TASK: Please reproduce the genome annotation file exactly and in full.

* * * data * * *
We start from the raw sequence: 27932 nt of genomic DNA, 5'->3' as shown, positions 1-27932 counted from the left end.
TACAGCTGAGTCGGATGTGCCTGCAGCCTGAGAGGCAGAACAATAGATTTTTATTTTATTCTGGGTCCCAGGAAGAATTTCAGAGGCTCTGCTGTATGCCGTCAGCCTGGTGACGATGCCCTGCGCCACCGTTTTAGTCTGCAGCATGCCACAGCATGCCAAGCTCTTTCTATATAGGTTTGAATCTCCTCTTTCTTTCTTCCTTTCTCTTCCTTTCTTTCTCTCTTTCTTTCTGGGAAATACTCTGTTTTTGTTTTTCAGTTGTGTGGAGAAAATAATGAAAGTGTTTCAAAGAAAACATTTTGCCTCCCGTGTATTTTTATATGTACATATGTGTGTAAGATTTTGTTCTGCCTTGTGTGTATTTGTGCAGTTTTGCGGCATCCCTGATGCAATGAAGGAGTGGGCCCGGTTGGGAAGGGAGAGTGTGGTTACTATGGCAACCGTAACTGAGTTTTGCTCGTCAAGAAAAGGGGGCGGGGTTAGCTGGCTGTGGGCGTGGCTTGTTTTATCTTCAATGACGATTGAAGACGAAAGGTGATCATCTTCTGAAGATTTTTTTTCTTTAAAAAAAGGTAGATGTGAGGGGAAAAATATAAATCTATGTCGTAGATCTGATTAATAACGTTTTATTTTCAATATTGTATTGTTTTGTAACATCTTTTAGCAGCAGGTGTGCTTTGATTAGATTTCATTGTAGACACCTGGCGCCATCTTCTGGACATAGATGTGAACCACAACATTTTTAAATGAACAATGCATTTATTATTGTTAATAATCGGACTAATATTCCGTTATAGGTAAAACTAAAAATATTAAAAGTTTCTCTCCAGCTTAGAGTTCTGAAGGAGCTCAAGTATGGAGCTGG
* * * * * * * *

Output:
We start from the raw sequence: 27932 nt of genomic DNA, 5'->3' as shown, positions 1-27932 counted from the left end.
TACAGCTGAGTCGGATGTGCCTGCAGCCTGAGAGGCAGAACAATAGATTTTTATTTTATTCTGGGTCCCAGGAAGAATTTCAGAGGCTCTGCTGTATGCCGTCAGCCTGGTGACGATGCCCTGCGCCACCGTTTTAGTCTGCAGCATGCCACAGCATGCCAAGCTCTTTCTATATAGGTTTGAATCTCCTCTTTCTTTCTTCCTTTCTCTTCCTTTCTTTCTCTCTTTCTTTCTGGGAAATACTCTGTTTTTGTTTTTCAGTTGTGTGGAGAAAATAATGAAAGTGTTTCAAAGAAAACATTTTGCCTCCCGTGTATTTTTATATGTACATATGTGTGTAAGATTTTGTTCTGCCTTGTGTGTATTTGTGCAGTTTTGCGGCATCCCTGATGCAATGAAGGAGTGGGCCCGGTTGGGAAGGGAGAGTGTGGTTACTATGGCAACCGTAACTGAGTTTTGCTCGTCAAGAAAAGGGGGCGGGGTTAGCTGGCTGTGGGCGTGGCTTGTTTTATCTTCAATGACGATTGAAGACGAAAGGTGATCATCTTCTGAAGATTTTTTTTCTTTAAAAAAAGGTAGATGTGAGGGGAAAAATATAAATCTATGTCGTAGATCTGATTAATAACGTTTTATTTTCAATATTGTATTGTTTTGTAACATCTTTTAGCAGCAGGTGTGCTTTGATTAGATTTCATTGTAGACACCTGGCGCCATCTTCTGGACATAGATGTGAACCACAACATTTTTAAATGAACAATGCATTTATTATTGTTAATAATCGGACTAATATTCCGTTATAGGTAAAACTAAAAATATTAAAAGTTTCTCTCCAGCTTAGAGTTCTGAAGGAGCTCAAGTATGGAGCTGG